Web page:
Yogi Berra, the great New York Yankee catcher and prognosticator once uttered: “You can observe a lot by watching”; a wisdom that can easily be adapted to “You can hear a lot by listening”. I was reminded of that during a recent CVC with an Oracle customer, a leading global information and communications technology (ICT) solutions provider. For those not familiar with CVC’s, an abbreviation of ‘'Customer Visitor Center’, they are executive level sharing sessions between Oracle and individual customers. They are ideal opportunities for us to not only present Oracle’s vision, strategy and direction but also to sit back and listen to our customers’ perspectives and learn from them. And at times, pick up some insights we may have forgotten that can still be of value, which I was soon to learn.

The focus of this particular CVC was on Supply Chain Management, and it brought me back to my roots, before my career took an unexpected and welcome shift towards IT. I did a bit of research on this particular customer before the CVC and noticed that they were members of the Supply Chain Council, a global nonprofit organization whose ‘framework, improvement methodology, training, certification and benchmarking tools help member organizations make dramatic, rapid, and sustainable improvements in supply chain performance”. Organized in 1996 by Pittiglio Rabin Todd & McGrath (PRTM) and AMR Research, the SCC initially included 69 voluntary member companies, and I was fortunate to be among them as the SCC took shape. The SCC developed, and still maintains, the Supply Chain Operations Reference (SCOR) model, which describes the business activities associated with all phases of satisfying a customer’s demand.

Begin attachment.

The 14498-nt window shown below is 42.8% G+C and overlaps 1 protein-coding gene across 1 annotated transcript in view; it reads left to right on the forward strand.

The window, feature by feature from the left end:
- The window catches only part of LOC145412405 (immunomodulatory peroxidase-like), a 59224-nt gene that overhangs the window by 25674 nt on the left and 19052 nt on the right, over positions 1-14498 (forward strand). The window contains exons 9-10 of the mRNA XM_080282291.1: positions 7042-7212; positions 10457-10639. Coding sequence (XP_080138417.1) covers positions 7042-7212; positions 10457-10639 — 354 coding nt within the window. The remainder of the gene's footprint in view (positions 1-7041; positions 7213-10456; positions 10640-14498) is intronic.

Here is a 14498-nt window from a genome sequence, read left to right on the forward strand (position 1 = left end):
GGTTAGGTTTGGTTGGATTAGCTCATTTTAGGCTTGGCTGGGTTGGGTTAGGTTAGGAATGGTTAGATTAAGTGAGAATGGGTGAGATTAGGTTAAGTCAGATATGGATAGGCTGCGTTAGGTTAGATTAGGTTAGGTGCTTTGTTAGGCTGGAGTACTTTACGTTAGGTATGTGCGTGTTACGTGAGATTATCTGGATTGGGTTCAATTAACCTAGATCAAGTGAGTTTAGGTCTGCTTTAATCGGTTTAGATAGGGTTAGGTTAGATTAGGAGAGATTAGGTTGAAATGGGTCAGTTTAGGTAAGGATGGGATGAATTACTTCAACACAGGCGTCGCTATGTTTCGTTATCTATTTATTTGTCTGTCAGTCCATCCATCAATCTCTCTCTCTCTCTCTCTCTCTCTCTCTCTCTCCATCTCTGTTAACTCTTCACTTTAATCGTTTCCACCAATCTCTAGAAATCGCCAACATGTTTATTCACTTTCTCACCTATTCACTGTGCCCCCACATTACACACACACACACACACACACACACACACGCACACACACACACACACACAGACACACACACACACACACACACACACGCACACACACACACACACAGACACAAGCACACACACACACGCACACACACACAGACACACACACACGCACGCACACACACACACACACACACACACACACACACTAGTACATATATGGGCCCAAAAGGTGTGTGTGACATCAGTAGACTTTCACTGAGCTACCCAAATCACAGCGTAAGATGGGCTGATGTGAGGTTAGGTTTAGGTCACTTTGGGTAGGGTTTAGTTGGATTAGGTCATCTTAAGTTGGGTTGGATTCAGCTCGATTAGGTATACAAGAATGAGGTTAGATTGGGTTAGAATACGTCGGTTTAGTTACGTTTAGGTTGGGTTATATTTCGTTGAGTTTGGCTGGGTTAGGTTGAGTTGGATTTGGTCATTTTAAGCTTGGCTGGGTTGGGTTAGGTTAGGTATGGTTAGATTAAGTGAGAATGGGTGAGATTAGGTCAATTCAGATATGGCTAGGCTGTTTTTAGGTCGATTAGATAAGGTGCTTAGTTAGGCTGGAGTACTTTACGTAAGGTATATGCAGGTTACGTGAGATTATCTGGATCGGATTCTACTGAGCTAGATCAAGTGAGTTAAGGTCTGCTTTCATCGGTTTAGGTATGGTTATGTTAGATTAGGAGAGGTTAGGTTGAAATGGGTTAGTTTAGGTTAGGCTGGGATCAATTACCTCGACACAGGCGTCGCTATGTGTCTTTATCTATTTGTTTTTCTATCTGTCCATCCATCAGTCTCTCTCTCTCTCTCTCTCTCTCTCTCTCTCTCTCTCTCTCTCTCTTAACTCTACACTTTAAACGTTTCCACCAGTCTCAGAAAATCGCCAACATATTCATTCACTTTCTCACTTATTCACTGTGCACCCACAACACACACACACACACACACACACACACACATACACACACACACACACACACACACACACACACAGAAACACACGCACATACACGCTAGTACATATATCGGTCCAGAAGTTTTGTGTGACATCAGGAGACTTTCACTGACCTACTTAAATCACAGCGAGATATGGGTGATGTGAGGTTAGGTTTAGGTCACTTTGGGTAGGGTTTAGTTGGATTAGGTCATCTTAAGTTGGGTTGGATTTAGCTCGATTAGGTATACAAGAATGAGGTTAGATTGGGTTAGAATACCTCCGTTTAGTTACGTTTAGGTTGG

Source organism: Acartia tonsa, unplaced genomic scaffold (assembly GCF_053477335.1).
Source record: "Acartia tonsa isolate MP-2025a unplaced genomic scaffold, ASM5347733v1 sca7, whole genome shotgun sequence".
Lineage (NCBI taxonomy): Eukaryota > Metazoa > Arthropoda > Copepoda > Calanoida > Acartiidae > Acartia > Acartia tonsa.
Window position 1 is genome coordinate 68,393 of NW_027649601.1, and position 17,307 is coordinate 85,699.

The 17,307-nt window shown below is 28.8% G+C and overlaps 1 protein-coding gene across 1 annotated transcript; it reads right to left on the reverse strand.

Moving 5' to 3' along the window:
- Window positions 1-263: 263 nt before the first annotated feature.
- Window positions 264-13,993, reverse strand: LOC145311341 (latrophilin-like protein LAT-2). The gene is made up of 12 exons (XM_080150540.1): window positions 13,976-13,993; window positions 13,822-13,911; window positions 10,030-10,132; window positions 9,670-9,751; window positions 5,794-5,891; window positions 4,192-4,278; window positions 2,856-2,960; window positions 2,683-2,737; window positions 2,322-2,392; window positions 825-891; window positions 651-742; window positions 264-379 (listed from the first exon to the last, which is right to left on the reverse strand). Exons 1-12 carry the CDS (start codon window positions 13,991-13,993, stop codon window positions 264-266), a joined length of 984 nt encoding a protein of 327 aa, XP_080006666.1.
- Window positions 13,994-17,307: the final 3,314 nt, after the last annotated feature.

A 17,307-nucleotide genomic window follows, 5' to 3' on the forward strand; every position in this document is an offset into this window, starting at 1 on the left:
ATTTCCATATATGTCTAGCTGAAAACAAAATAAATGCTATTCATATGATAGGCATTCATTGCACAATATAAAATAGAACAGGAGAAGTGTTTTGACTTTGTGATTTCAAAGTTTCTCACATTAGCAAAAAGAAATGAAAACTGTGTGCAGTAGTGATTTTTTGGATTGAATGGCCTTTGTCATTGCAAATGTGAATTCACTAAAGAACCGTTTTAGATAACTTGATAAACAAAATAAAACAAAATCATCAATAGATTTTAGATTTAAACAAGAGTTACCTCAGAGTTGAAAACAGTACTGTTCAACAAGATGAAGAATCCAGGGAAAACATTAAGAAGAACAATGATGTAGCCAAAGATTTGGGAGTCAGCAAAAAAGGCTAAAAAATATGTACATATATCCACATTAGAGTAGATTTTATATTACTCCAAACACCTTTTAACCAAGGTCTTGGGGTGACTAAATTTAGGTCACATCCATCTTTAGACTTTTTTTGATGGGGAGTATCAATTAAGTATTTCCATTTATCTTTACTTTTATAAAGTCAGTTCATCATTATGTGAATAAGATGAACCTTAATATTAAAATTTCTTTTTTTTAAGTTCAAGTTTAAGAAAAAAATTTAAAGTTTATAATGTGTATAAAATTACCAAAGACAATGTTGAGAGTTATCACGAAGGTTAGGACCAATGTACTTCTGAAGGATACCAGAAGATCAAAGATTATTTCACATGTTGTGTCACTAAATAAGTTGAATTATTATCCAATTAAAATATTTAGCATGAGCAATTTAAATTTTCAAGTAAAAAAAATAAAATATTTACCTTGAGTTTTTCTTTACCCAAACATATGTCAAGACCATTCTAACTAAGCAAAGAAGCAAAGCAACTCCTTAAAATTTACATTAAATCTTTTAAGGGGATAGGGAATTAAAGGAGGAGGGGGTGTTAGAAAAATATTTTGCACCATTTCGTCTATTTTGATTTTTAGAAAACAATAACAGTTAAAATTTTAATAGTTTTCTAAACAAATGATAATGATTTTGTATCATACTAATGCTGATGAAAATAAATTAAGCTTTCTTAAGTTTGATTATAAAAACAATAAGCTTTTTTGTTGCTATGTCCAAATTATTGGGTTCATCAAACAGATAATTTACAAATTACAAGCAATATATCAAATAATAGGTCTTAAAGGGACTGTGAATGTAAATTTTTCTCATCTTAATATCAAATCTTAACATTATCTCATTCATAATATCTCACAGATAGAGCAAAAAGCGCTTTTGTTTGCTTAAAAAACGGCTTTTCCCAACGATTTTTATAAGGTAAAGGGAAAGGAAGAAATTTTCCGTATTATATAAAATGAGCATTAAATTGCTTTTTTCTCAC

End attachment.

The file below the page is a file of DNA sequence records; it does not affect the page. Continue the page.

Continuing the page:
SCOR consists of 5 supply chain steps: Plan, Source, Make, Deliver and Return. The model itself is organized around primary supply chain management processes, and public and enterprises use the model as a foundation for global and site-specific supply chain process and technology projects, and for measuring their effectiveness.

Source: SCOR 10 Overview, Supply Chain Council

Which brings me back to the CVC. During my presentation I mentioned the SCOR model and I was asked my opinions of it. Not the type of question I had expected, given my current focus on Fusion Middleware as a transformational capability. But I listened, paused, dusted away the cobwebs and took a stab at it and in the process learned where I had been wrong 15 years ago.

I was a charter member of the SCC and had early input on SCOR’s ‘Plan, Source, Make and Deliver’ framework (‘Return’ wasn’t added until a later version). I had a fundamental disagreement which led to my eventual disinterest. I felt that Order Management’s front end processes were under-represented; that SCOR focused too heavily on the Fulfillment side and not enough on the Customer-Facing side (for example: the term ‘Deliver’). The response was that Supply Chain Management needed to focus on ‘execution’, not ‘customer management’. I thought this a big disconnect considering the way organizations were constructing their Order to Cash end to end processes through Enterprise Resourcing Planning systems (ERP), which were just beginning their proliferation in those days.